Population and Environment

, Volume 34, Issue 4, pp 510–523

Humans and biodiversity: population and demographic trends in the hotspots

Authors

    • Environmental Science & PolicyUniversity of California
Original Paper

DOI: 10.1007/s11111-012-0175-3

Cite this article as:
Williams, J.N. Popul Environ (2013) 34: 510. doi:10.1007/s11111-012-0175-3

Abstract

An analysis of human population trends from 2000 to 2010 shows that of the roughly one billion additional people on the planet today, a disproportionate number live in the biodiversity hotspots and tropical wilderness areas (TWAs). Although the annual population growth rate in the hotspots declined from 1.6 to 1.3 %, the total population increased by 187 million people. While less densely populated, the TWAs grew at roughly twice the rate of the hotspots. Overall, slower growth rates are indicative of longer-term global trends in decreasing fertility, aging populations, and increased urbanization. The hotspots, however, are largely inhabited by people who have yet to enter their reproductive years or are in the early stages therein. The young age structure means that populations in these priority conservation areas will grow even as fertility rates fall further, and biodiversity will be forced to share dwindling natural habitat with ever more people.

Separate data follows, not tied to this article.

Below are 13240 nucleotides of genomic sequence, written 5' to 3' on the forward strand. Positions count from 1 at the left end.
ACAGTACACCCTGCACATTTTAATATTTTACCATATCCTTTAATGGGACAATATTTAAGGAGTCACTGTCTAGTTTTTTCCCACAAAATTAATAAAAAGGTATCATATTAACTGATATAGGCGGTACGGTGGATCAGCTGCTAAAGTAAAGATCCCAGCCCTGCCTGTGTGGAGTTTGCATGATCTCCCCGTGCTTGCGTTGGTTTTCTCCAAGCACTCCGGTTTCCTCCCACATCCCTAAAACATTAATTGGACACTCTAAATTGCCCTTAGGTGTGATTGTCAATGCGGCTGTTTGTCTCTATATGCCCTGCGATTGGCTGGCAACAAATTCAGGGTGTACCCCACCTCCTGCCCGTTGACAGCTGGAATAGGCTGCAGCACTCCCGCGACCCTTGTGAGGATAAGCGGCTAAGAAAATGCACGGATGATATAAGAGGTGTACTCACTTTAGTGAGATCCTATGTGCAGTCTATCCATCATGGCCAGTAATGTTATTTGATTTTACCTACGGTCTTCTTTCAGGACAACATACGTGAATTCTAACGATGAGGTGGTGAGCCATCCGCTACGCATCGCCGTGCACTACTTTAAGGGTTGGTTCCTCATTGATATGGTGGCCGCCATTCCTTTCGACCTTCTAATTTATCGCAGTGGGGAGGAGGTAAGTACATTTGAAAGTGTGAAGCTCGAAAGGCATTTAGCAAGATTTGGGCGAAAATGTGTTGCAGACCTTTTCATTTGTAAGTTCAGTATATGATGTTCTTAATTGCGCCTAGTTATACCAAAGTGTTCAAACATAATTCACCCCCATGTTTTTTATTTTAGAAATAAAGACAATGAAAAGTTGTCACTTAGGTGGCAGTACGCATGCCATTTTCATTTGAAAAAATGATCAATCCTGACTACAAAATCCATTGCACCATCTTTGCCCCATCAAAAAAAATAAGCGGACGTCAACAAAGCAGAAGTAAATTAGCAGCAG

Keywords

Age structure Conservation Demography Fertility rate Global assessment, Habitat, Population density, Protected area, Urbanization

Supplementary material

11111_2012_175_MOESM1_ESM.docx (15 kb)
Supplementary material 1 (DOCX 15 kb)

Copyright information

© Springer Science+Business Media, LLC 2012